Ahmet Ertegun had great ears; a man whose fastidious but unusually broad taste made him as comfortable with the raw R&B of Big Joe Turner and Professor Longhair as with the refined Broadway theatre-song interpretations of Mabel Mercer and Bobby Short. He helped to document some of the most important music of the 20th century and yielded precedence to no one in the list of US record men whose post-war independent labels preserved music that continues to give such pleasure and instruction today. Some of his rivals were angels, while others were devils who expressed their gratitude to their artists by perfecting the art of rip-off. Although there was much more of the former than the latter in Ertegun, nevertheless he was among those whose extreme wealth was founded on the talents of African-American artists, by no means all of whom reaped the kind of rewards they were due. "For every Picasso he had on his wall, I had a damp patch on mine," the singer Ruth Brown wrote in her autobiography. Brown, whose recordings of 'So Long', '5-10-15 Hours' and 'Lucky Lips' gave the Atlantic label some of its earliest hits, was referring to the time, decades later, when she was so poor that she had to find work as a maid, and Ertegun responded to a letter asking for help with a personal cheque for $1,000, while claiming that she still owed the company $30,000 in unrecouped advances and recording costs. Understandably, she saw $1,000 as a meagre recognition of her efforts in helping to establish the company, while viewing the mention of a debt as a typical example of the questionable practices whereby the music business made victims of so many of those who provided the material that made it rich. From their exchange arose the idea of creating the Rhythm and Blues Foundation, a body set up in 1989 to provide financial and medical assistance for former rhythm and blues artists in need. Ertegun organised a founding donation of $1.5m.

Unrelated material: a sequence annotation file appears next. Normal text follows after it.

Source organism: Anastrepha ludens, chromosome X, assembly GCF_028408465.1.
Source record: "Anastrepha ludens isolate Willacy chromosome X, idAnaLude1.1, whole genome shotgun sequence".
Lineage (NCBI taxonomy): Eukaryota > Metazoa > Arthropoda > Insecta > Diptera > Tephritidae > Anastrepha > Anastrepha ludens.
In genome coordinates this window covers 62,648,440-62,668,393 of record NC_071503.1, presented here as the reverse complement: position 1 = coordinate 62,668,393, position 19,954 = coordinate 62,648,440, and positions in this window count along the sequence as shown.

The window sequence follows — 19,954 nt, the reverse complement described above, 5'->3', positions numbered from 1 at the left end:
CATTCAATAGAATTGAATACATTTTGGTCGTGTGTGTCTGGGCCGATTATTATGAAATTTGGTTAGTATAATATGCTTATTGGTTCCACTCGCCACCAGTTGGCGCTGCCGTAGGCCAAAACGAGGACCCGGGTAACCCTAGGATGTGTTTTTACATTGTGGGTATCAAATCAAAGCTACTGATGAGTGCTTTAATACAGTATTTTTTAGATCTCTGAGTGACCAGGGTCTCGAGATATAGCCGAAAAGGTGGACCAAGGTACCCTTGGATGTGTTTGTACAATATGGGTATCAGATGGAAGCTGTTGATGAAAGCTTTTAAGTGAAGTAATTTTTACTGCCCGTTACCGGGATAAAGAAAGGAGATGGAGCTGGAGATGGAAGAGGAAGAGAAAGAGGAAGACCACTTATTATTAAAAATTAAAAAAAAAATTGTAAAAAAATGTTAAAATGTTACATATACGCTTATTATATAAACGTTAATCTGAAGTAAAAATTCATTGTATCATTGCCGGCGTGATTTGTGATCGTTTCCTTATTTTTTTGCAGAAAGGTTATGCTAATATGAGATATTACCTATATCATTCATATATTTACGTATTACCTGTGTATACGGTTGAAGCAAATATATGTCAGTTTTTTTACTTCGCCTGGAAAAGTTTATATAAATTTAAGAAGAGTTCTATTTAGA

Ertegun was always modest about his own compositions, several of which - including 'Chains Of Love' and 'Sweet Sixteen' - he wrote under the pseudonym "A. Nugetre". He is survived by his wife, Mica, and his sister, Selma.

(From The Times, except penultimate paragraph, which is by Richard Williams from The Guardian)

Ahmet Ertegun, co-founder and chairman of Atlantic Records:
born July 31st, 1923 - died December 14th, 2006